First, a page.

Home > Bakery > Lactic bacteria breakthrough may reduce bread additive use

Lactic bacteria breakthrough may reduce bread additive use

March 26th, 2010

lactic acid bacteriaResearchers in Finland have discovered lactic bacteria that naturally produce hydrocolloids in wheat bread using sourdough, and could be used to make additive-free products that meet taste and texture requirements.

Sourdough always contains lactic acid bacteria, which are responsible for the fermentation process. But Kati Katina, senior research scientist at VTT Technical Research Centre of Finland led a three-year project to screen over 100 other cereal and food-based microbes to find out which ones work in a wheat matrix and can yield helpful hydrocolloids. The first phase of the project involved a modelling system.

Once the team had narrowed down the potential candidates, it progressed to the baking stage. Katina told  that the team was “quite lucky” to find four or five lactic bacteria that helped the mechanical processability of the dough, improved shelf life, and increased volume. The taste was mild and lacked the pungency often associated with sourdough bread.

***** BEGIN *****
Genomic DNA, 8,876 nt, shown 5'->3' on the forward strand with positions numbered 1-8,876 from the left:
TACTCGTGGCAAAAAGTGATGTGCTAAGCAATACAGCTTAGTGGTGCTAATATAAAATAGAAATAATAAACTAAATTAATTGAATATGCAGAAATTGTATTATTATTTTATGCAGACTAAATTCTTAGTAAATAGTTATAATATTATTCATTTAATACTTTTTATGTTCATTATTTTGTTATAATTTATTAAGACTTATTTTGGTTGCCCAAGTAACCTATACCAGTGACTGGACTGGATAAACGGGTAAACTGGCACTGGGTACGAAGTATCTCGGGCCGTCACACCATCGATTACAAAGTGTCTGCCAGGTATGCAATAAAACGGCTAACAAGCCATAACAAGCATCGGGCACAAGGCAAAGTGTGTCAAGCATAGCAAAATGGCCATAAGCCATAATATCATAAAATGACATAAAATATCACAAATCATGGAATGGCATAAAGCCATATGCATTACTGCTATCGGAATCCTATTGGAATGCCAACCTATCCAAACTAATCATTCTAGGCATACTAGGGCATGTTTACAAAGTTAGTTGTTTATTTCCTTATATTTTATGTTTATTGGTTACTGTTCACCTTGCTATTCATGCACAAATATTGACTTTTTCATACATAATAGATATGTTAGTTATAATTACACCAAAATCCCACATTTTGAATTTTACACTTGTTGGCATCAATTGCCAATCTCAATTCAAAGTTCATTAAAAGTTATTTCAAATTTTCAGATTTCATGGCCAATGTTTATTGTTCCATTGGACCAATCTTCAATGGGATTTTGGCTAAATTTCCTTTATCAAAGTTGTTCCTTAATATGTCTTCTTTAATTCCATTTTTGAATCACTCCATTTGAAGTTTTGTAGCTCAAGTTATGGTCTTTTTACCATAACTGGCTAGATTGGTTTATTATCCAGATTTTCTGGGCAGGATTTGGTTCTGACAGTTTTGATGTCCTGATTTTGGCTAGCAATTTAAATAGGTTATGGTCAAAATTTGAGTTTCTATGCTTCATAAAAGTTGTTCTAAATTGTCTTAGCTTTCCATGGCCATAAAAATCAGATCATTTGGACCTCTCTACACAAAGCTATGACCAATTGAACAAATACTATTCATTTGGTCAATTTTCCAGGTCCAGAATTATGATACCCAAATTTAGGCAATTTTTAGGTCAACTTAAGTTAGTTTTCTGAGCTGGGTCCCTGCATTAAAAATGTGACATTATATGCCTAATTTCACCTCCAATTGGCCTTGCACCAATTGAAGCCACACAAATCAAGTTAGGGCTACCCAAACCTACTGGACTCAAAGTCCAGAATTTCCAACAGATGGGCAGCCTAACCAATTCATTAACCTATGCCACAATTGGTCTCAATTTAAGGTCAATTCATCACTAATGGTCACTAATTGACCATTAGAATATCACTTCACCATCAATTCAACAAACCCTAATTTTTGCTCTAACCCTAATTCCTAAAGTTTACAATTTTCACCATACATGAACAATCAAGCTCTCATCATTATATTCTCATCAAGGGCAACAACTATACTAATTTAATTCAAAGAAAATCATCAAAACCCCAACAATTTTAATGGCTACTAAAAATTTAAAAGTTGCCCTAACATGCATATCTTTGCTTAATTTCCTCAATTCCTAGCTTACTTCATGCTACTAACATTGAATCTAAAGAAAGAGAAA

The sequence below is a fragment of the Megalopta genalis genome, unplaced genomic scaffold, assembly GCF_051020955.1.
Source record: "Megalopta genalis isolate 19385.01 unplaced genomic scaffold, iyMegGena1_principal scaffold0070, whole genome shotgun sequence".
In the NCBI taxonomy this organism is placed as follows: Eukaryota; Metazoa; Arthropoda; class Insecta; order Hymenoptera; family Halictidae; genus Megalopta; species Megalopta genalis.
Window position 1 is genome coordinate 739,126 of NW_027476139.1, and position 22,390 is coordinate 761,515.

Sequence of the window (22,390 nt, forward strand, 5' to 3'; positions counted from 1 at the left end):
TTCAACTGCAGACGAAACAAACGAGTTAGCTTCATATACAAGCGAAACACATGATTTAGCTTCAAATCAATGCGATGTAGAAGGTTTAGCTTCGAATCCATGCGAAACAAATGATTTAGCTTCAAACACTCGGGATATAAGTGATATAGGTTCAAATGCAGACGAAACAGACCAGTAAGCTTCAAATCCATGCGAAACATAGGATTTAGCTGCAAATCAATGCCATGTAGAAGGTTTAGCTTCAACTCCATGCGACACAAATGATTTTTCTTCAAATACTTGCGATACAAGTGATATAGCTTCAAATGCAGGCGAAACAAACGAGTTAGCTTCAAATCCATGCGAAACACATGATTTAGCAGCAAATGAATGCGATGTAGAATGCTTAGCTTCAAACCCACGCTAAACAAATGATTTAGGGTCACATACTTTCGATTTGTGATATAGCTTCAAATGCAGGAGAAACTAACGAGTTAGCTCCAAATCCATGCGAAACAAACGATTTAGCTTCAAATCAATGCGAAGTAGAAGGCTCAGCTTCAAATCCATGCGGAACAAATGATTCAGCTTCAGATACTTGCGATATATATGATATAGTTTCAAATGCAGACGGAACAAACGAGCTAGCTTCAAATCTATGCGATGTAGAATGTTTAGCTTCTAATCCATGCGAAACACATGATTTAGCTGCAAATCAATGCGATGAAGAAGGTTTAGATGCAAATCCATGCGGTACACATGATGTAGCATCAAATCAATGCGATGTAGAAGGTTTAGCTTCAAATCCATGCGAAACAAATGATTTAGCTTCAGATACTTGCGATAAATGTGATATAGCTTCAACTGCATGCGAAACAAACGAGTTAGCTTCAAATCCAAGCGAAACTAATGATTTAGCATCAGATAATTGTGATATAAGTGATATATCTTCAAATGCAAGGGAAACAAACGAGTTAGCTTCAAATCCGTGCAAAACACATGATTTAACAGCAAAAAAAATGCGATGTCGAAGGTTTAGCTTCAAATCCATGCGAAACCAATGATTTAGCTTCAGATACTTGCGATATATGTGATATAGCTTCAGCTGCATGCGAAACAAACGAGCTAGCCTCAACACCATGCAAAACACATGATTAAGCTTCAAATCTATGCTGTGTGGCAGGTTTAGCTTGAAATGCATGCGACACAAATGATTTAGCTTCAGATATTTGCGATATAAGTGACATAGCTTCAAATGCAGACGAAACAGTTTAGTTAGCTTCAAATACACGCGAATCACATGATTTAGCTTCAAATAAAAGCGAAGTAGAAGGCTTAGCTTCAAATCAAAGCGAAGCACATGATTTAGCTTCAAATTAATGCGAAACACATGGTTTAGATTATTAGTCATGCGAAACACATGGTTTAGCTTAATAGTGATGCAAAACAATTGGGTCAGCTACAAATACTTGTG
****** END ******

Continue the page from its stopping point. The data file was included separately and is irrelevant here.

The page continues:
The effect is attributed to the production of exopolysaccharides during the fermentation process, which act as coagulants and emulsifiers.

In a report on the work published in the journal Food Microbiology, Katina and her team said that Weissella confusa was identified as a strain with particular potential. Others from the general Leuconostoc, Lactobacillus, and Weissella were seen to produce exopolysaccharides, but with some strains the positive technical results were marred by acidification. This was not the case with W confusa.

The indication is that the addition of the lactic bacteria early on means there is no need for other additives to be used in the manufacturing process, in order to achieve the same high quality results.

The project as funded by the Finnish Funding Agency for technology and Innovation Tekes, as well as by VTT. Katina said that since it is a nationally funded project, the findings have been made public and some bakeries are already putting them to use in their projects.

However Katina’s work is not yet over: There is potential to use the technology for producing ingredients for other cereal products and foods, such as extruded snacks, she said.

She is now investigating the nutritional aspects of the technology. Sourdough already has a reputation for having a low glycaemic index, and it is thought that the formation of the hydrocolloids could enhance this effect.

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